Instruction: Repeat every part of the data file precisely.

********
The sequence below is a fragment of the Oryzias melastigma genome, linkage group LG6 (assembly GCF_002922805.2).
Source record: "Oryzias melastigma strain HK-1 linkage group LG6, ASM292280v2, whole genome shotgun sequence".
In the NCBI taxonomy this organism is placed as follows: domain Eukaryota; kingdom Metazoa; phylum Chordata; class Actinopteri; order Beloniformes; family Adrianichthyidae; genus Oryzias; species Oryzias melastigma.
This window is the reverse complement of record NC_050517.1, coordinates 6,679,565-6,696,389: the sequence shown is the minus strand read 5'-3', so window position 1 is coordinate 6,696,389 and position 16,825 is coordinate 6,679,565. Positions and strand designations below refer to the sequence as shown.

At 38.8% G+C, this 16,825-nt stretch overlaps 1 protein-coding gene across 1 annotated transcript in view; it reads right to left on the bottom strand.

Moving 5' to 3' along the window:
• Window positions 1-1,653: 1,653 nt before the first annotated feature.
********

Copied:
The sequence below is a fragment of the Oryzias melastigma genome, linkage group LG6 (assembly GCF_002922805.2).
Source record: "Oryzias melastigma strain HK-1 linkage group LG6, ASM292280v2, whole genome shotgun sequence".
In the NCBI taxonomy this organism is placed as follows: domain Eukaryota; kingdom Metazoa; phylum Chordata; class Actinopteri; order Beloniformes; family Adrianichthyidae; genus Oryzias; species Oryzias melastigma.
This window is the reverse complement of record NC_050517.1, coordinates 6,679,565-6,696,389: the sequence shown is the minus strand read 5'-3', so window position 1 is coordinate 6,696,389 and position 16,825 is coordinate 6,679,565. Positions and strand designations below refer to the sequence as shown.

At 38.8% G+C, this 16,825-nt stretch overlaps 1 protein-coding gene across 1 annotated transcript in view; it reads right to left on the bottom strand.

Moving 5' to 3' along the window:
• Window positions 1-1,653: 1,653 nt before the first annotated feature.